Have you ever seen a flower arrangement that weaves together deadwood with bright and colorful summer explosions? They tell us of that which reflects modernity: The dead are forgotten in the background; the sick and dying are mere echoes fading quickly into a distant past; and it is only the vigorous who dominate and forcefully remain in the forefront.
How a society coordinates the interaction between the triad of life’s complex ingredients reveals the extent of its inner soul and character. For, how many of us truly want to live in a pure State of Nature, where only the brute strength of predatory behavior would rule? How many of us would survive in such a dystopian world, and for how long?
How we treat the remains, vestiges and memories of those gone; what we do with the ones still alive but deteriorating, suffering and lonely in their abandoned abodes; and whatever is left for the youth, what value of transference is imparted from the traditions longstanding, the obligations imparted, and the core values embraced – these determine the viability of a society in turmoil.
For, the dead reveal in constancy as to who we are by giving us a past; the dying, what we are made of by the example of how we treat the least of our community; and the value of youth is inherent in the lineage existent for the future continuation of a viable and vibrant tradition; and it is always the interrelationships between the tripartite worlds that determine whether and how.
We tend to want to compartmentalize, then to isolate each into their individual components such that one never interrelates with another. But reality often will force a society to reflect upon such an artificial manner of conceptual isolationism, and sometimes it is by mere change of perspective that can lead to a paradigm shift of sorts.
Thus does this happen when we see a flower arrangement that artfully weaves the deadwood of winter with the vibrant colors of spring, and allow for even the panorama of fall leaves to still reveal beauty and breathtaking insights, and allow for the youth of summer blossoms to radiate, while at the same time giving deference to the others in the haiku of life. It is often through a metaphor like this on a macro-scale that we can then glean a reflective outlook upon the microcosm of our own lives.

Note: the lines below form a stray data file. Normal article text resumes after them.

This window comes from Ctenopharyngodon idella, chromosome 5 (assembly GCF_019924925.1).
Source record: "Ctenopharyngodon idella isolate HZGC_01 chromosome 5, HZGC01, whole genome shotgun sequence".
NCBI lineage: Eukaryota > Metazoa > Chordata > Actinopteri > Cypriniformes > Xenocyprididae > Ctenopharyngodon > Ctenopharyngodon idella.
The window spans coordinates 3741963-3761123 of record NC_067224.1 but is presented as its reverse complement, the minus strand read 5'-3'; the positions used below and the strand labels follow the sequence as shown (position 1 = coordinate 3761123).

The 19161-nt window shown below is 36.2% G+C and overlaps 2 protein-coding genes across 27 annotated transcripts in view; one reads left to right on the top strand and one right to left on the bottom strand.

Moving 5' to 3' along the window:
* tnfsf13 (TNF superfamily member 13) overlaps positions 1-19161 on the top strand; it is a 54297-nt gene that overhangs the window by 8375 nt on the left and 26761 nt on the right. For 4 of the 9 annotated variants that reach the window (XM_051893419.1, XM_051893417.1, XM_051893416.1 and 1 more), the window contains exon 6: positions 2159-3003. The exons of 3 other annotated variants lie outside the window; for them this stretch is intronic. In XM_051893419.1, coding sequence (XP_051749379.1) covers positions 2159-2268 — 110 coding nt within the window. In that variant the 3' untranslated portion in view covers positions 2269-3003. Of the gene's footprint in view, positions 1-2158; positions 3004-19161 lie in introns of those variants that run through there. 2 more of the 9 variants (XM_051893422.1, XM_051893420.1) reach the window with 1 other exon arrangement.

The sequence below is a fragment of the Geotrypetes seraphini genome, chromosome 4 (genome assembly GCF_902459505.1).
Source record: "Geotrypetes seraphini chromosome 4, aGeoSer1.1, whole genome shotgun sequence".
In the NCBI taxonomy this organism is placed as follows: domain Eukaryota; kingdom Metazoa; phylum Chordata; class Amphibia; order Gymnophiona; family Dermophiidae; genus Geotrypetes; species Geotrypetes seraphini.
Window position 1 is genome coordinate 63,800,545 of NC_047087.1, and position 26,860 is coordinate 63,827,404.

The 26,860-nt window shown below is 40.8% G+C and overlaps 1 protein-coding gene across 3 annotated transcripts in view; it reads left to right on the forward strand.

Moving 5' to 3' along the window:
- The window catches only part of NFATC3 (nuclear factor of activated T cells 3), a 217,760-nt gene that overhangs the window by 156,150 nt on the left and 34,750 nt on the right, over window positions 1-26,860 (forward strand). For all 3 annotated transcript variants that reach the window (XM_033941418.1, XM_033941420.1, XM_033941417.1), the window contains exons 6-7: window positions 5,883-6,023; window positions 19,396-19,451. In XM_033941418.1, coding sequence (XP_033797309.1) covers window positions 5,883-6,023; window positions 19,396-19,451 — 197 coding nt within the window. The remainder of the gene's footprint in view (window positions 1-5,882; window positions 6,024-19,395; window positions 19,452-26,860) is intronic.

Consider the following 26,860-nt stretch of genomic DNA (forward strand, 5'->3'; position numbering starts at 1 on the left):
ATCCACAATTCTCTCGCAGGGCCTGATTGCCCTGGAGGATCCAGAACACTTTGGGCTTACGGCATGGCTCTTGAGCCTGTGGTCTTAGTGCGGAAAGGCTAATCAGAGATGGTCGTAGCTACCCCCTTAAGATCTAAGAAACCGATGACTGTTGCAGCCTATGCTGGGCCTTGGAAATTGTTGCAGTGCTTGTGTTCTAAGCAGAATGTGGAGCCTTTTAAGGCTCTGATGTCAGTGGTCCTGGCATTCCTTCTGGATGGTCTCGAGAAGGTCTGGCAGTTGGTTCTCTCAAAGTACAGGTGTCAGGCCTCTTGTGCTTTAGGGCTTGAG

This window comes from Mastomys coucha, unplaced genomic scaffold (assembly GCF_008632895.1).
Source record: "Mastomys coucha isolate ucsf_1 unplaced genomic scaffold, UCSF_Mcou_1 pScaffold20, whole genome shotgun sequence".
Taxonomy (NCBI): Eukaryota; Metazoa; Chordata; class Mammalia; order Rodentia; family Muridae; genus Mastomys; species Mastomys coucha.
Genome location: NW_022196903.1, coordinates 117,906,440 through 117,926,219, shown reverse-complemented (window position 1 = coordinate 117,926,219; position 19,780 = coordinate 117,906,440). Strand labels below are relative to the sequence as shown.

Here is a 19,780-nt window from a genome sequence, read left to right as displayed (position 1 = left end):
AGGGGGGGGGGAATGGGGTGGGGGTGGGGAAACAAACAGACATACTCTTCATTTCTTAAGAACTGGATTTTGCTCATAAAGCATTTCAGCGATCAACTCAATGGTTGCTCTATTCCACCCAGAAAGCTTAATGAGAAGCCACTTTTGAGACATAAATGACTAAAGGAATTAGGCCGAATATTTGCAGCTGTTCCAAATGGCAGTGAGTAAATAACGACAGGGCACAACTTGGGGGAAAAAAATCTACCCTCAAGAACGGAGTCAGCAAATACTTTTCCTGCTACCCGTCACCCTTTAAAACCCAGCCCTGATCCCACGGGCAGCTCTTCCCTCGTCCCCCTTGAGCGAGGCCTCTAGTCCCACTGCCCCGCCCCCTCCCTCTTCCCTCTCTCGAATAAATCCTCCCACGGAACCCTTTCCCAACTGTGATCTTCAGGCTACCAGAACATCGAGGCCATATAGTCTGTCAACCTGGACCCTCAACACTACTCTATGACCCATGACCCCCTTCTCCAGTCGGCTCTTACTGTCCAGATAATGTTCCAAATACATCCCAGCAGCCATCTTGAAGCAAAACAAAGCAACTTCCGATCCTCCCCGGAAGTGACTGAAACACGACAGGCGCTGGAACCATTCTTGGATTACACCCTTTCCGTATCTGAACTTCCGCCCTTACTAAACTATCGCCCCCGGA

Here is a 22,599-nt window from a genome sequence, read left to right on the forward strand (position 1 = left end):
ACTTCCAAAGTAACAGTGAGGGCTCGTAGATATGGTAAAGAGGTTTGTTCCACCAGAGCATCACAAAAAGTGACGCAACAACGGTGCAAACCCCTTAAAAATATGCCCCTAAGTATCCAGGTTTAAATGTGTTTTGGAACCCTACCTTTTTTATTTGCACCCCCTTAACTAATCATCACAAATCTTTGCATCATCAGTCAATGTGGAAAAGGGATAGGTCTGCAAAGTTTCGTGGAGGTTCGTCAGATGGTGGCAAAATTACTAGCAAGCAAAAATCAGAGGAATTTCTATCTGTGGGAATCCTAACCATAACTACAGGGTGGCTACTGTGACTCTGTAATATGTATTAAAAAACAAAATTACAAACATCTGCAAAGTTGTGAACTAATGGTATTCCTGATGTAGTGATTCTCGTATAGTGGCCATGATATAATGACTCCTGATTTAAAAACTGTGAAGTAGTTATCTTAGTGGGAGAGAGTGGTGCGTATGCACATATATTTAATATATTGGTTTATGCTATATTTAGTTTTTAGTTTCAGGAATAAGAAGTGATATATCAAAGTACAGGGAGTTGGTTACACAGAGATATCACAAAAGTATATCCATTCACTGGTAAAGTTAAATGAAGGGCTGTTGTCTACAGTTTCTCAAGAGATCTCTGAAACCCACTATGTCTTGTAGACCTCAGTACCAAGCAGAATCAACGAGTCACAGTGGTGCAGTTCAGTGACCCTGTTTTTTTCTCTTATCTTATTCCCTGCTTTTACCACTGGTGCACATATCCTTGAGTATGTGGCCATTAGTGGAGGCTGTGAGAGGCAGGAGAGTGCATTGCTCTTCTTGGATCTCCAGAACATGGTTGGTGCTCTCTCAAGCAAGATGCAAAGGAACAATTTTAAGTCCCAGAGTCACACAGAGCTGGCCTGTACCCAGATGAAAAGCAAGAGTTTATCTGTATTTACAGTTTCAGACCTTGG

For the Federal employee and U.S. Postal worker who sees him or herself as “less than worthy” – somewhat like the dying twigs in a flower arrangement otherwise filled with vibrancy and youth – all because a medical condition is becoming chronic and debilitating, one needs only look upon a flower arrangement that encompasses the triad of life’s natural flow.
Perhaps the agency is like those exploding blossoms of summer; and, more likely, the Federal Agency and the Postal Service will relegate the deadwood into the trash heap of corner offices and ignore those who are less productive. But that is not a reflection upon the Federal or Postal employee who suffers from a medical condition and can no longer perform all of the essential elements of one’s Federal or Postal position; rather, that is an indictment upon the Federal Agency and the Postal Service itself.
Filing a Federal Disability Retirement application, to be submitted to the U.S. Office of Personnel Management, whether the Federal or Postal employee is under FERS, CSRS or CSRS Offset, is merely another way to maintain the constancy of society’s unstated promise – much like the flower arrangement that intersperses the dead, the dying and youth – by asserting that legal rights still matter, and a medical condition does not necessarily mean that one’s career is just more deadwood at the back of the arrangement, but can still reveal a promising future for greater productivity in the private sector of life.
Robert R. McGill, Esquire